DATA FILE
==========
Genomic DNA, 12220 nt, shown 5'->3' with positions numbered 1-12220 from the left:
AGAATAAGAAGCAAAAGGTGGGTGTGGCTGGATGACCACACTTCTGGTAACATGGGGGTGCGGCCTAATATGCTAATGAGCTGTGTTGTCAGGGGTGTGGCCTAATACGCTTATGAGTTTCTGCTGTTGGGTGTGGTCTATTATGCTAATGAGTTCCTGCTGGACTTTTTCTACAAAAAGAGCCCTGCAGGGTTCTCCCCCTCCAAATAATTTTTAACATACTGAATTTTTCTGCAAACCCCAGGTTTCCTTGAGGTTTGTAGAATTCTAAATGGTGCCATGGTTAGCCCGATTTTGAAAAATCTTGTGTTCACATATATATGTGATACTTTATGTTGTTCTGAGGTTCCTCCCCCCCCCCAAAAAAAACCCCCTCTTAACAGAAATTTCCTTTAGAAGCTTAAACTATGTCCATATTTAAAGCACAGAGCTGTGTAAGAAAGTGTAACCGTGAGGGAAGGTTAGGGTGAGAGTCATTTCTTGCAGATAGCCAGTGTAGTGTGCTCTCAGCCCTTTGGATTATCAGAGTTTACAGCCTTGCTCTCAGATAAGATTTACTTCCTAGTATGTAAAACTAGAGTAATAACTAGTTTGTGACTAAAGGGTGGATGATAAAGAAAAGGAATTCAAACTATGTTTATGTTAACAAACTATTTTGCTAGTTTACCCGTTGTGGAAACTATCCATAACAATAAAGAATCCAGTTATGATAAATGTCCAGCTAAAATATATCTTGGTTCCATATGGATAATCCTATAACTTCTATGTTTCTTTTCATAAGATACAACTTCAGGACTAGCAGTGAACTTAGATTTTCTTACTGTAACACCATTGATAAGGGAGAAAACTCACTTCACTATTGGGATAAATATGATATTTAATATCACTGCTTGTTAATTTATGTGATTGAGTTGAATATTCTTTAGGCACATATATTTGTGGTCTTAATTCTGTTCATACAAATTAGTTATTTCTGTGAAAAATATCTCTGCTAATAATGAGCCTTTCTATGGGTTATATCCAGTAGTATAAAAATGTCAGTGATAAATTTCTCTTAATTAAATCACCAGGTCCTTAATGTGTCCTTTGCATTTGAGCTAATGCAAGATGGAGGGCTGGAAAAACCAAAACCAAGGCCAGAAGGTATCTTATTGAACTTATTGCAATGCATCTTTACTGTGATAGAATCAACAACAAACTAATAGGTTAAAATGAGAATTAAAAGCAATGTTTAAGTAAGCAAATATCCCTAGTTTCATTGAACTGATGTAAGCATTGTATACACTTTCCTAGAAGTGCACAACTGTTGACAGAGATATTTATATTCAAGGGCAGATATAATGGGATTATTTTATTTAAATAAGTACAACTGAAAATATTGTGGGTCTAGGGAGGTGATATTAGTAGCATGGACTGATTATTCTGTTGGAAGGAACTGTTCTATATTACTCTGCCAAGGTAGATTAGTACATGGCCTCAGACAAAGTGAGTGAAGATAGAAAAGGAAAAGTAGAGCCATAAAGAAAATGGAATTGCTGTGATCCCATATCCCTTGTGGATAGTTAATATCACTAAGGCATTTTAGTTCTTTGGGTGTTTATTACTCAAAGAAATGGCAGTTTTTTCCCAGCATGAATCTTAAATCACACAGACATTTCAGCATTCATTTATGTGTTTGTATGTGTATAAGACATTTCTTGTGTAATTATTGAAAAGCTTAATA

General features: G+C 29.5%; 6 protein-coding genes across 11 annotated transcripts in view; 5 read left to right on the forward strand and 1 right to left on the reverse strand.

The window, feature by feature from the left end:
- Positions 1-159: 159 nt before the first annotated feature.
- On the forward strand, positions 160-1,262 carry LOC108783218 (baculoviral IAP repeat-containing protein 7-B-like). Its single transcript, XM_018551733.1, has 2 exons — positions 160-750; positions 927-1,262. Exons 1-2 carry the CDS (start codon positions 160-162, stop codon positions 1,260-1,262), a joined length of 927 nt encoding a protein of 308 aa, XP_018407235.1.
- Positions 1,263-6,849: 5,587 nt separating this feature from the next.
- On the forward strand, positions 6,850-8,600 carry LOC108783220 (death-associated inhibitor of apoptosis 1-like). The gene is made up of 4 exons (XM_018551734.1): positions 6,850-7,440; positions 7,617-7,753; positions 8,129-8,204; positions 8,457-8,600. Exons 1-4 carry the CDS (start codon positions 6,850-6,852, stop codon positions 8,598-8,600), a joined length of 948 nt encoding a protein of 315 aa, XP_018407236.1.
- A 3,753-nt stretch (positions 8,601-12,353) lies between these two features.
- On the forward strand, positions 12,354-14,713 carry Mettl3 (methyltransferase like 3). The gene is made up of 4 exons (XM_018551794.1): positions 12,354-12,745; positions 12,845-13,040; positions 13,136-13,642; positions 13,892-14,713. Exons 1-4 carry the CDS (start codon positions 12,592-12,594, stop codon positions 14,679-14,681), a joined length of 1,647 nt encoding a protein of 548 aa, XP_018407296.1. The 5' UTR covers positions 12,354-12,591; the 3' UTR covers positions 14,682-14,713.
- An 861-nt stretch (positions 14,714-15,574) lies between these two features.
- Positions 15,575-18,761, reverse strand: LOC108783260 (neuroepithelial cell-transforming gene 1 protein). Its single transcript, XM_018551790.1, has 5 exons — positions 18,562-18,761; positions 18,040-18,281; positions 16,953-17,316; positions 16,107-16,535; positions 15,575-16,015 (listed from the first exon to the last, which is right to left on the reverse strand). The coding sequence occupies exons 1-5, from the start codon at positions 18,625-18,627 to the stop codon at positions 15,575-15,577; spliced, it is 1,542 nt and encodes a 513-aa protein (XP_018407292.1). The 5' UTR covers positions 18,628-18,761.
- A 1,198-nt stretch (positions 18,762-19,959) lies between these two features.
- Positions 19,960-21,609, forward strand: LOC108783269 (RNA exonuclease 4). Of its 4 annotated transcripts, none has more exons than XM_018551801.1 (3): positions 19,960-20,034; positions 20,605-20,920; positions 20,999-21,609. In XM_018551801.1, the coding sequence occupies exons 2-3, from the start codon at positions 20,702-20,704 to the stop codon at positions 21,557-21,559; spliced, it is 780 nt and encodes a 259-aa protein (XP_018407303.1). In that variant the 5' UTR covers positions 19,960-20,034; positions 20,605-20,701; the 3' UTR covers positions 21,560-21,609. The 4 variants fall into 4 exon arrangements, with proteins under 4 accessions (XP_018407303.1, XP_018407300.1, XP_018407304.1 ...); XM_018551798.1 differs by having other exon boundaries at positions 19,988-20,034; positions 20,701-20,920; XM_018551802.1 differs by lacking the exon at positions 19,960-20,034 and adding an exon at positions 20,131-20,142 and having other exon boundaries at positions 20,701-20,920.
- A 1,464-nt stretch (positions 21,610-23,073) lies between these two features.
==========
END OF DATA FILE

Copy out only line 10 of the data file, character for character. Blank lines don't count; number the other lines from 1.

- On the forward strand, positions 12,354-14,713 carry Mettl3 (methyltransferase like 3). The gene is made up of 4 exons (XM_018551794.1): positions 12,354-12,745; positions 12,845-13,040; positions 13,136-13,642; positions 13,892-14,713. Exons 1-4 carry the CDS (start codon positions 12,592-12,594, stop codon positions 14,679-14,681), a joined length of 1,647 nt encoding a protein of 548 aa, XP_018407296.1. The 5' UTR covers positions 12,354-12,591; the 3' UTR covers positions 14,682-14,713.